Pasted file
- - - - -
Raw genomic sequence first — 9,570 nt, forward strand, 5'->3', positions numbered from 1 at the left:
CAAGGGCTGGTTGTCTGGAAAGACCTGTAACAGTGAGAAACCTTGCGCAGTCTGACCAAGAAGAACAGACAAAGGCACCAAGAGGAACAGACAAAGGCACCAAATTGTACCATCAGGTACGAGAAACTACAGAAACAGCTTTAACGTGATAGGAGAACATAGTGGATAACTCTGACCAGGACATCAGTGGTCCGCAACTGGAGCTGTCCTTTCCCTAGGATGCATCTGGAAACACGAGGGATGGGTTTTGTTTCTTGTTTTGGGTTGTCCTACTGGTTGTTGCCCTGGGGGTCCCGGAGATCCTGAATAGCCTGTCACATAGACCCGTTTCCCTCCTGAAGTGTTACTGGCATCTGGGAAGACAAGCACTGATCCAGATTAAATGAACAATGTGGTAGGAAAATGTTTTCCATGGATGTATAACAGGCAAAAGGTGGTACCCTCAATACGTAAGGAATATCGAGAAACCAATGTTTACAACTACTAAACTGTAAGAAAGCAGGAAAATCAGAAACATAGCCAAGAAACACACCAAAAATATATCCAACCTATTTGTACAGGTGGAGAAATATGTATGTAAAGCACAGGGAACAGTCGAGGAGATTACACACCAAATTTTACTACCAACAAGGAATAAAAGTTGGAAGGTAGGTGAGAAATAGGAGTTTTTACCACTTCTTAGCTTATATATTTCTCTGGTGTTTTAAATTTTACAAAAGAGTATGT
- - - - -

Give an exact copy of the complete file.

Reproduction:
Raw genomic sequence first — 9,570 nt, forward strand, 5'->3', positions numbered from 1 at the left:
CAAGGGCTGGTTGTCTGGAAAGACCTGTAACAGTGAGAAACCTTGCGCAGTCTGACCAAGAAGAACAGACAAAGGCACCAAGAGGAACAGACAAAGGCACCAAATTGTACCATCAGGTACGAGAAACTACAGAAACAGCTTTAACGTGATAGGAGAACATAGTGGATAACTCTGACCAGGACATCAGTGGTCCGCAACTGGAGCTGTCCTTTCCCTAGGATGCATCTGGAAACACGAGGGATGGGTTTTGTTTCTTGTTTTGGGTTGTCCTACTGGTTGTTGCCCTGGGGGTCCCGGAGATCCTGAATAGCCTGTCACATAGACCCGTTTCCCTCCTGAAGTGTTACTGGCATCTGGGAAGACAAGCACTGATCCAGATTAAATGAACAATGTGGTAGGAAAATGTTTTCCATGGATGTATAACAGGCAAAAGGTGGTACCCTCAATACGTAAGGAATATCGAGAAACCAATGTTTACAACTACTAAACTGTAAGAAAGCAGGAAAATCAGAAACATAGCCAAGAAACACACCAAAAATATATCCAACCTATTTGTACAGGTGGAGAAATATGTATGTAAAGCACAGGGAACAGTCGAGGAGATTACACACCAAATTTTACTACCAACAAGGAATAAAAGTTGGAAGGTAGGTGAGAAATAGGAGTTTTTACCACTTCTTAGCTTATATATTTCTCTGGTGTTTTAAATTTTACAAAAGAGTATGT